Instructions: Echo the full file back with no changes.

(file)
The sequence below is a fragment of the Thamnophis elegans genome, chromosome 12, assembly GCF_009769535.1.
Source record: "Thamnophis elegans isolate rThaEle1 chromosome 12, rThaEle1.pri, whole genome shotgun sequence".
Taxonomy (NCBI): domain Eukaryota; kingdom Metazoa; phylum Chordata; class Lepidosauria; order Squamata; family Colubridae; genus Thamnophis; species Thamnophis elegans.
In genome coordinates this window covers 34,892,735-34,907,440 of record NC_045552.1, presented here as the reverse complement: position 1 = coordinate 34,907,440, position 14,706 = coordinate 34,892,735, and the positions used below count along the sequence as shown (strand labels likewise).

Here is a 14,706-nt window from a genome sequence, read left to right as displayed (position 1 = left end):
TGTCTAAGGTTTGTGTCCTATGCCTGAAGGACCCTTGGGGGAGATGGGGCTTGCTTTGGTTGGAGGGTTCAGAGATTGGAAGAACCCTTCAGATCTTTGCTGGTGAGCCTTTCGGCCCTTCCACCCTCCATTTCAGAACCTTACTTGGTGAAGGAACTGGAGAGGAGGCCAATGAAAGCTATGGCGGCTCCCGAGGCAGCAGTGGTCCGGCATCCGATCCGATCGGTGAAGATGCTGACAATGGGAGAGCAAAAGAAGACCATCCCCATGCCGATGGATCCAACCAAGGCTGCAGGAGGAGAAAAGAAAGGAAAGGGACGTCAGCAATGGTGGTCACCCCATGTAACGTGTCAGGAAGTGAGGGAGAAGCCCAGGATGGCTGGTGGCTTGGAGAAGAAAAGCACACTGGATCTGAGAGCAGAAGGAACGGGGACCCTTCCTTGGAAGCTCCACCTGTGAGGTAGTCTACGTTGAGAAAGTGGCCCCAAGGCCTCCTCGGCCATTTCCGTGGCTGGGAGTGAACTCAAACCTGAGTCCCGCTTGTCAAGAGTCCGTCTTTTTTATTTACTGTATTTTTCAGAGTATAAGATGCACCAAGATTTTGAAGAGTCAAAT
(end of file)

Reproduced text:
The sequence below is a fragment of the Thamnophis elegans genome, chromosome 12, assembly GCF_009769535.1.
Source record: "Thamnophis elegans isolate rThaEle1 chromosome 12, rThaEle1.pri, whole genome shotgun sequence".
Taxonomy (NCBI): domain Eukaryota; kingdom Metazoa; phylum Chordata; class Lepidosauria; order Squamata; family Colubridae; genus Thamnophis; species Thamnophis elegans.
In genome coordinates this window covers 34,892,735-34,907,440 of record NC_045552.1, presented here as the reverse complement: position 1 = coordinate 34,907,440, position 14,706 = coordinate 34,892,735, and the positions used below count along the sequence as shown (strand labels likewise).

Here is a 14,706-nt window from a genome sequence, read left to right as displayed (position 1 = left end):
TGTCTAAGGTTTGTGTCCTATGCCTGAAGGACCCTTGGGGGAGATGGGGCTTGCTTTGGTTGGAGGGTTCAGAGATTGGAAGAACCCTTCAGATCTTTGCTGGTGAGCCTTTCGGCCCTTCCACCCTCCATTTCAGAACCTTACTTGGTGAAGGAACTGGAGAGGAGGCCAATGAAAGCTATGGCGGCTCCCGAGGCAGCAGTGGTCCGGCATCCGATCCGATCGGTGAAGATGCTGACAATGGGAGAGCAAAAGAAGACCATCCCCATGCCGATGGATCCAACCAAGGCTGCAGGAGGAGAAAAGAAAGGAAAGGGACGTCAGCAATGGTGGTCACCCCATGTAACGTGTCAGGAAGTGAGGGAGAAGCCCAGGATGGCTGGTGGCTTGGAGAAGAAAAGCACACTGGATCTGAGAGCAGAAGGAACGGGGACCCTTCCTTGGAAGCTCCACCTGTGAGGTAGTCTACGTTGAGAAAGTGGCCCCAAGGCCTCCTCGGCCATTTCCGTGGCTGGGAGTGAACTCAAACCTGAGTCCCGCTTGTCAAGAGTCCGTCTTTTTTATTTACTGTATTTTTCAGAGTATAAGATGCACCAAGATTTTGAAGAGTCAAAT